Graffiti does ruin people’s property and it’s a sign of decay and loss of control,” the mayor said, “Art is art, and nobody’s a bigger supporter of the arts than I am–you running up to somebody’s property or public property and defacing it is not my definition of art. Or it may be art, but it should not be permitted.” 

Mayor Michael Bloomberg, October 2013.

And yet, this October, I found myself spewing fire over the contradictions arising between vandalism and art, between art as a necessity and our unhesitating cessation of its funding when goings get tough, between the opinions of the Mayor of New York and the arts community of his city.

Banksy’s residence brought me to a single, perhaps obvious conclusion:

If I argued before that art is fundamentally dramatic, then it also must be deeply political.

I’m going to risk sounding like a college sophomore writing a term paper and quote the dictionary at you here—a definition of the word political“relating to relationships of power between people in an organization; to affairs of the state or government.”

Relationships of power between people. Yup. Sounds about right.

Art becomes the venue through which people can argue rights of individualism and power upon a level playing field. There are no mayors, governors, nor presidents: only personal expression and paintbrushes. And regardless of what you think of the Banksy street art and its artistic merits, his residence challenges us to question our relationship to one another, to our government, and to the city walls that house and protect us. 

Call it graffiti or call it art.

It was swift, it was dramatic, and it defined the month of October for me and countless other New Yorkers. Happy Holidays, everyone.

A Lapse in Art: The Government Shutdown

A Lapse in Art: The Government Shutdown

Closing Up Shop and Shutting Down the Museums?

by: Zoe V. Speas

It’s finally here. The long-awaited school trip of an eighth grade class from Small Town, USA to Washington D.C. The itinerary has been set, tickets purchased, museums targeted as essential tourism destinations.

After many hours and countless dollars spent in tolls, fuel, and hotel reservations, they’ve arrived inside the city limits of our nation’s capital, which teems with experiences that will last any young student and their chaperones for a lifetime.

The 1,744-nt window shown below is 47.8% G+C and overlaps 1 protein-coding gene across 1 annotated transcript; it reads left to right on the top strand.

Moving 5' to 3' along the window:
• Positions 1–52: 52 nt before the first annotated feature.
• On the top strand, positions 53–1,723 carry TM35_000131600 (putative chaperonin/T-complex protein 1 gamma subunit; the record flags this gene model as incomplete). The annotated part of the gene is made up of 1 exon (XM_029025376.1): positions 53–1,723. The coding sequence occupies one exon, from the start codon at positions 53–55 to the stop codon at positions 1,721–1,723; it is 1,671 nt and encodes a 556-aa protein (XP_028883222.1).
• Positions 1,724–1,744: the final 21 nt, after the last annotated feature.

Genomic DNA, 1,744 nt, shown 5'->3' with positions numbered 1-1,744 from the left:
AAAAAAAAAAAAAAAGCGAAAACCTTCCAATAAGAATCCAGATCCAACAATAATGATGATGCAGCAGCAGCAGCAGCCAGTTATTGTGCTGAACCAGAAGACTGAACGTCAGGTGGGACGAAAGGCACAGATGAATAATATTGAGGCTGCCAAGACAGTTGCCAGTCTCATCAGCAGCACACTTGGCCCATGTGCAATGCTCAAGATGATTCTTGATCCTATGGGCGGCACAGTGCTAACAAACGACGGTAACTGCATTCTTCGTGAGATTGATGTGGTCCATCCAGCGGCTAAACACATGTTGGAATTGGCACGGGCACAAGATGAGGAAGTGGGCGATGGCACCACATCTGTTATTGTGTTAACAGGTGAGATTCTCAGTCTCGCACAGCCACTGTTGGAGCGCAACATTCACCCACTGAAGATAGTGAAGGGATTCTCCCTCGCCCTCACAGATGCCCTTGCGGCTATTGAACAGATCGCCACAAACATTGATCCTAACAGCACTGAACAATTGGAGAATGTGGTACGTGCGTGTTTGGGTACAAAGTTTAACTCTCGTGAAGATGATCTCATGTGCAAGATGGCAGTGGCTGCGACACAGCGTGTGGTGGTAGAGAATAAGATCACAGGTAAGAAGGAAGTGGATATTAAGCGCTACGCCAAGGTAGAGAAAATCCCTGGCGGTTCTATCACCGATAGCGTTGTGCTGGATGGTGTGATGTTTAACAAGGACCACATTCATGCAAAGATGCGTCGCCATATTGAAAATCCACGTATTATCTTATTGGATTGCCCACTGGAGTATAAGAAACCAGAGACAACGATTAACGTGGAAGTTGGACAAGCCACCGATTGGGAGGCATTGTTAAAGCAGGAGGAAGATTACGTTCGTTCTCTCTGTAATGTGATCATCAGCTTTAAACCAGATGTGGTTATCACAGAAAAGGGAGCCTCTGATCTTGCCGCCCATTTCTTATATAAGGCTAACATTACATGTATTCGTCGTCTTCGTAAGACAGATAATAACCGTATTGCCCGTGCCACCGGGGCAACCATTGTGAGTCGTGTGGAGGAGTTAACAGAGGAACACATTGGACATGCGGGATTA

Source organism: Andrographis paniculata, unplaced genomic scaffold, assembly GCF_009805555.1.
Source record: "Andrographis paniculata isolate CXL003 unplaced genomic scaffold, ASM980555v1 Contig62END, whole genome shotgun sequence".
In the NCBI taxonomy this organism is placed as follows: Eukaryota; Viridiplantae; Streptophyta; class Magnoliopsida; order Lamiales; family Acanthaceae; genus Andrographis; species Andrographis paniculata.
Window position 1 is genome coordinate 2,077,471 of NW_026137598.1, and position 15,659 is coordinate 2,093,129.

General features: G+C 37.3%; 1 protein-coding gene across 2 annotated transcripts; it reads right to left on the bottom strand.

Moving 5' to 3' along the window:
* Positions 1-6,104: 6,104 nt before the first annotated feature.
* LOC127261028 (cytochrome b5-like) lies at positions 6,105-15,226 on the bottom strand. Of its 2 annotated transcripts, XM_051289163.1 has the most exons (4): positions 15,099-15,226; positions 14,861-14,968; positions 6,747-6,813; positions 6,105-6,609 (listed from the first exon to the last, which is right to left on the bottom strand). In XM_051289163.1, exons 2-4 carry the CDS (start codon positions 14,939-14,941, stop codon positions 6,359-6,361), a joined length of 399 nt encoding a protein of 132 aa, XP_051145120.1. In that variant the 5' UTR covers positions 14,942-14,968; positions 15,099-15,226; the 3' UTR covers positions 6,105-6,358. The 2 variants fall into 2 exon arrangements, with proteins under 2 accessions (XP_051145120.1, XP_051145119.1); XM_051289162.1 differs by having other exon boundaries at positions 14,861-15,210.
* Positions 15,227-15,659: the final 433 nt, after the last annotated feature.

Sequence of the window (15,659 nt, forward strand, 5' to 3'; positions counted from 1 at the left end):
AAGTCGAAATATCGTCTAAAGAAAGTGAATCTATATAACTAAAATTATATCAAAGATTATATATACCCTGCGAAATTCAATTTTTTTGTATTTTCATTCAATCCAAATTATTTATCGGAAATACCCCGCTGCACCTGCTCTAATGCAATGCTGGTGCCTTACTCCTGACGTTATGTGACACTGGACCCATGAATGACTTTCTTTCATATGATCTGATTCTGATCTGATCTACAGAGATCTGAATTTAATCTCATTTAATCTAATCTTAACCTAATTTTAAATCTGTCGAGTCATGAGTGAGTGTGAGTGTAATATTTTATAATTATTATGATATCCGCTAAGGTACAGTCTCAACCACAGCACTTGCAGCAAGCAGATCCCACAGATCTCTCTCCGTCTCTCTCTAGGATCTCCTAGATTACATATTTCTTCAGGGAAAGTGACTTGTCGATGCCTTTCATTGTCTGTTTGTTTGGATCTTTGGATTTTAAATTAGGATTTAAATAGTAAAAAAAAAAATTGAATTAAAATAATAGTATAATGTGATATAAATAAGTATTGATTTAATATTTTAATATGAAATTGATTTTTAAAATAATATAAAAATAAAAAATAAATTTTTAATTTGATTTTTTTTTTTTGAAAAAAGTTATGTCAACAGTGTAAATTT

And then it hits – the shutdown.

 government shutdown



Imagine the young minds and future leaders of our country as they tumble out of cramped seats on overcrowded buses. Imagine as they arrive upon the steps of the National Museum of American History or the United States Holocaust Museum or ANY BRANCH OF THE SMITHSONIAN INSTITUTION to discover:

This Museum has been closed due to the shutdown of the Federal Government. It will reopen when the Federal Government resumes operations.

This is where it hits home. The cultivation of knowledge and historical significance effectively impeded by the inability of our leaders in Washington, D.C. to come to an agreement about the appropriations of funds?

On the United States Government homepage, with its oddly disconcerting slogan – “Government Made Easy” – a list of the effects of the government shutdown may be found for information on what exactly the shutdown means to us.

There’s a long bulleted list of the institutions whose operations have been suspended, followed by a shorter list of five vital organizations of the government that proceed uninhibited by the shutdown.

government shutdown

This is by no means to diminish from these aspects of our government as any less significant than we hold them to be. They continue to operate because we, on an individual level, would be virtually unable to function without them.

That being said, click below on the museum webpages for our invaluable government-funded programs in Washington, D.C. Look at their statuses.

The Museum of American History.

government shutdown

The United States Holocaust Museum.

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The American Art Museum.

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The National Park Service. 

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All closed.

Fun activity?


Click on the museums found on the Government-sponsored museum homepage and explore the various manners – and various level of subtlety – with which each website has used to announce the suspension of their activities.

government shutdown

When her home catches fire, a mother looks immediately towards her child out of an instinct to save and protect. The fire alarm goes off in our place of work or in our homes, and we reach out to grab the items we cannot live without. It’s human nature.

Yesterday, the fire that threatened us to make the toughest choices as citizens of our country closed the doors to museums, barricaded memorials, and left the trash to sit uncollected in the National Mall as a result of the first government shut-down in 17 years.

At the end of the day, we let art and history burn for the sake of the greater good.

We’ll pick up the pieces and reopen the doors when the fire goes out. We’ll be grateful for the soldiers who continued to defend our freedom, for the prison guards and air traffic controllers who kept us safe, and to the government workers who delivered our paychecks.

But are we brave enough to look a little deeper and ask the uncomfortable questions? Can we live with the implications of our choices?